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Shhhh! Dem leaders don't want to say 'impeach.' Bill Clinton's case explains why.

The top three Democratic leaders in the House — Reps. Nancy Pelosi, Steny Hoyer and Jim Clyburn — were all there in '98.
by Steve Kornacki /
A video of President Bill Clinton's grand jury deposition on Aug. 17, 1998.APTN / AP file
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A majority of Democratic voters want President Donald Trump impeached, and, in at least one poll, a plurality of all Americans want the impeachment process to begin. And, regardless of their own opinion on the matter, nearly three out of four voters expect that Democrats will move to impeach Trump if they take back the House this fall.

But, of course, Democratic leaders want nothing to do with this conversation, even as Trump and his allies frantically try to bait them into it.

Each party's posture is understandable when you consider the earth-shaking upheaval that ensued the last time a full-fledged impeachment drive was launched on the eve of an election.

It was Oct. 8, 1998, less than a month before that year's midterm, and House Republicans were poised to use their majority to begin the impeachment process against President Bill Clinton.

Weeks earlier, Ken Starr, the independent counsel who'd been investigating the Clintons and their associates for four years, had filed a report with Congress accusing the president of 11 impeachable offenses. The charges, which included perjury, obstruction of justice and abuse of power, stemmed from Clinton's concealment of his affair with a former White House intern, Monica Lewinsky, a relationship he'd adamantly denied in public and only confessed to after months of sleuth work by Starr's team.

Conservative activists greeted the Starr report with moral revulsion and political determination. Since Clinton's victory in 1992, his electoral endurance had flummoxed them. Now, after years of watching him wriggle free of one jam after another, they finally had "Slick Willie" dead to rights — or so they wanted to believe.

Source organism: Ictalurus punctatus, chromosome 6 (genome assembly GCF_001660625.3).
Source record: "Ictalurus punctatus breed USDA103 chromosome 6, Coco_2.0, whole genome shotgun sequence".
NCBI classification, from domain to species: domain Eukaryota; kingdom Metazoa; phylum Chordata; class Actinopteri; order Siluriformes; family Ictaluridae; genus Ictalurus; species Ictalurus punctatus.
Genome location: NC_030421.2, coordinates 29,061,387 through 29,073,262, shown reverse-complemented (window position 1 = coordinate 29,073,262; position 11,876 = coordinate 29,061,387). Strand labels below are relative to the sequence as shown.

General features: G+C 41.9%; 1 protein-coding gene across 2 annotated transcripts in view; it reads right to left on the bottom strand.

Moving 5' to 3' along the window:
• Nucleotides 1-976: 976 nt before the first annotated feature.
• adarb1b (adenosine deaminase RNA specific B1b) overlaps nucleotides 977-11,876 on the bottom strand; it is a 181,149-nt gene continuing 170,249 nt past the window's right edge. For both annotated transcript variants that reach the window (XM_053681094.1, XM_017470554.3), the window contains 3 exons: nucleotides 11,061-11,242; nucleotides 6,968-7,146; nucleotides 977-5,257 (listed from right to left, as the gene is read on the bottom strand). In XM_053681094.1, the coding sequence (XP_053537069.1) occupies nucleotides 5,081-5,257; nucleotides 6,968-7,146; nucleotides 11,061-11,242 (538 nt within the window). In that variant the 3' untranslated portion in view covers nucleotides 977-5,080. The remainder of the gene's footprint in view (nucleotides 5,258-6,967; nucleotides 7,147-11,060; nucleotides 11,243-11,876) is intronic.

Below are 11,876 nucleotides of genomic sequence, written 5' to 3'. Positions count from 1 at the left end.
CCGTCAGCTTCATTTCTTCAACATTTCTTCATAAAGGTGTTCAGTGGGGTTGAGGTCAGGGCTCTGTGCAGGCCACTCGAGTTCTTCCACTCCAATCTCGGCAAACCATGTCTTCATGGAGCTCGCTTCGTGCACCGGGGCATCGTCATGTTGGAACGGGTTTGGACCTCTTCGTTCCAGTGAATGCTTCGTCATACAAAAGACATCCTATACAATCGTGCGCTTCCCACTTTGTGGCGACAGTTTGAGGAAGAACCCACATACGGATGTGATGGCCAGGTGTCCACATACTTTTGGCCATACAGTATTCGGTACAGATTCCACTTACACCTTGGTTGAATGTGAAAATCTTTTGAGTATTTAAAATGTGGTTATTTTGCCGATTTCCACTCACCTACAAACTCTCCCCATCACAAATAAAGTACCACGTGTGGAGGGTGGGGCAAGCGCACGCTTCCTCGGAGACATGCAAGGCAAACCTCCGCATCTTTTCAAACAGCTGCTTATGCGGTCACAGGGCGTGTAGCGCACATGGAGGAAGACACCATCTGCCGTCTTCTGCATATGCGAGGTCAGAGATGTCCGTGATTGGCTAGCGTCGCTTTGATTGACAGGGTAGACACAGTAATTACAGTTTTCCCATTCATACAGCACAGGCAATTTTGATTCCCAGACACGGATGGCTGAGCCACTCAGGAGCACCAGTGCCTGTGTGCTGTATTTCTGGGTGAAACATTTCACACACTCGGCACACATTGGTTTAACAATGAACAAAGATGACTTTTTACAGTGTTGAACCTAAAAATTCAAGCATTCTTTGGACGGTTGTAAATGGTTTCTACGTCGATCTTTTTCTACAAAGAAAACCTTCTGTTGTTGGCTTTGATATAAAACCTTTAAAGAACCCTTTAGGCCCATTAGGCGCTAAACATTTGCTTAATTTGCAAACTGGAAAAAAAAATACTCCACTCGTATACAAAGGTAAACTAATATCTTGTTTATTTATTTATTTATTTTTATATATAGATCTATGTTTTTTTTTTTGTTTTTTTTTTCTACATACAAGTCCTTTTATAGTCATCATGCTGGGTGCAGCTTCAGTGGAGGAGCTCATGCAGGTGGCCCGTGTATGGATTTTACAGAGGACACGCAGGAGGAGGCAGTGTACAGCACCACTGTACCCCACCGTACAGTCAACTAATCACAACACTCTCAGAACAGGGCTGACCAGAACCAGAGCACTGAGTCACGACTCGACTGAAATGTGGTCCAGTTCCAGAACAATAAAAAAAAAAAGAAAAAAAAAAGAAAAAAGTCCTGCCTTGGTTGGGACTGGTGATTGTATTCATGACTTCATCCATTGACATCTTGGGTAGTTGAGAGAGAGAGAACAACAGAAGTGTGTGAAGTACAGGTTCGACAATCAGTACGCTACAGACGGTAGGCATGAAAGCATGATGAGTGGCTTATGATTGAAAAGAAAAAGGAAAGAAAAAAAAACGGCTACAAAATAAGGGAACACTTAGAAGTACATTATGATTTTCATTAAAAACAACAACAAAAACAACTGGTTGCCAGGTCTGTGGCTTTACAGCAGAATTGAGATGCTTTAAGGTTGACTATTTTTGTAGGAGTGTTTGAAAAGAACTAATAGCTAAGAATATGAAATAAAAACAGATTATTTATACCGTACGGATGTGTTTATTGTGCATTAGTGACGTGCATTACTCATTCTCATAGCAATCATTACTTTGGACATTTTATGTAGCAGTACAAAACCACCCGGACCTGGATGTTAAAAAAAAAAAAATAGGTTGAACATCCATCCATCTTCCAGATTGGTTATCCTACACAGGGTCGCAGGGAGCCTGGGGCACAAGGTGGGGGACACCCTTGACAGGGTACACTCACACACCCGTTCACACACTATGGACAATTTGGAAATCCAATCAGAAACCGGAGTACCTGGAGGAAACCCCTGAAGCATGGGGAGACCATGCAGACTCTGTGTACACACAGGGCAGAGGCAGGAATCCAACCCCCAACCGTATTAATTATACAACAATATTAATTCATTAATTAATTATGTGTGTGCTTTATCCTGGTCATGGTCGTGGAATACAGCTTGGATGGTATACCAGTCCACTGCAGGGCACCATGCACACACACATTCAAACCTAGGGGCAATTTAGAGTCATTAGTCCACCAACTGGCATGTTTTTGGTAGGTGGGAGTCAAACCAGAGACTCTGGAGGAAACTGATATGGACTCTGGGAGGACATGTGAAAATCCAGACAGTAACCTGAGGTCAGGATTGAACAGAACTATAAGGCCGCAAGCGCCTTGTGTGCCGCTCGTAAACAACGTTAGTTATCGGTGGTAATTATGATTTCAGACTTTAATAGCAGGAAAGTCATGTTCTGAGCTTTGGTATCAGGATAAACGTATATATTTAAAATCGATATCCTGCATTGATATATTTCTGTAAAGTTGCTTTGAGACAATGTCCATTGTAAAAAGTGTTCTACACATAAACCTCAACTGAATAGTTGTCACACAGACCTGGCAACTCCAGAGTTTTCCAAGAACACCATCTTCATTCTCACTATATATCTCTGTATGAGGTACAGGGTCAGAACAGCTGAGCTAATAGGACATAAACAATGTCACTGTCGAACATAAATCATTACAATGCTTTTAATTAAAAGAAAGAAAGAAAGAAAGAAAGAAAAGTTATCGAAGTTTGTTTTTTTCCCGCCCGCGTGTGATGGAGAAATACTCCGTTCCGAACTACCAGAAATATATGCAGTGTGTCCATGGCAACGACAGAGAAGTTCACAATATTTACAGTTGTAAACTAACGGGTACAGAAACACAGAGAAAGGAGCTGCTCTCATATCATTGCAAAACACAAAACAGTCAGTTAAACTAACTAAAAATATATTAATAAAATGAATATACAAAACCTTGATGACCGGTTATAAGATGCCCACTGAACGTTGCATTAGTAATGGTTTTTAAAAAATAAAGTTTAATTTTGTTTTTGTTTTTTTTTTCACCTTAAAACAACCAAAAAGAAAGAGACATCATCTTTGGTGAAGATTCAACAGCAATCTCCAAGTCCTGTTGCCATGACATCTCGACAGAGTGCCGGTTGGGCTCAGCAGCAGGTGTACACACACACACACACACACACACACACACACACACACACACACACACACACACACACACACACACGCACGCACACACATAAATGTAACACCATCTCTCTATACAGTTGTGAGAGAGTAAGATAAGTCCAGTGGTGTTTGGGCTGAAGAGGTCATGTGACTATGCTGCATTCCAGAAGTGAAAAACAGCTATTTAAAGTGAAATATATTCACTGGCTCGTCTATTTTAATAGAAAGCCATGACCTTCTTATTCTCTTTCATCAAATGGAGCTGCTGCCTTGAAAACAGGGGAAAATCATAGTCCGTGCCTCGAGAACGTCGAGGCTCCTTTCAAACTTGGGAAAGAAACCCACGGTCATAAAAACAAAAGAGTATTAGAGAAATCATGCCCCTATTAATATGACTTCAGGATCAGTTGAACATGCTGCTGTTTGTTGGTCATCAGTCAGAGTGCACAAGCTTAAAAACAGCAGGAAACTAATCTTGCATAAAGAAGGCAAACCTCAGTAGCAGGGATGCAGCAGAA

When the Christian Coalition held its annual convention days after the Starr report was released, Pat Robertson brought the hall to its feet with a call to impeach the president: "As landlords of the White House, it's time to tell this occupant his lease has expired!"

Independent Counsel Kenneth Starr is sworn in on Capitol Hill on Nov. 19, 1998 prior to testifying before the House Judiciary Committee's impeachment hearing.Doug Mills / AP file

This sentiment was shared by many Republicans on Capitol Hill, but their zeal for impeachment lived uncomfortably alongside another reality: The public didn't seem to want it. Poll after poll had been showing this, from the first reports of the Clinton-Lewinsky affair in January, through Clinton's compelled admission in August, to the release of the Starr report and all its lurid details in September.

By the start of October, a survey found that 70 percent of Americans believed that Clinton had lied under oath about the affair, that he'd committed a crime; yet only 36 percent wanted him impeached because of it. Most just wanted Congress to drop the matter altogether.

Republican leaders faced a quandary. All year, they'd been expecting a strong November. If nothing else, history was on their side — the opposition party hadn't lost seats in a midterm in generations. As the scandal initially unfolded, Speaker Newt Gingrich, R-Ga., even forecast that his party would add 10 to 40 seats to its majority. But the polls weren't budging. The GOP base was demanding a course of action that the rest of the country was apparently against.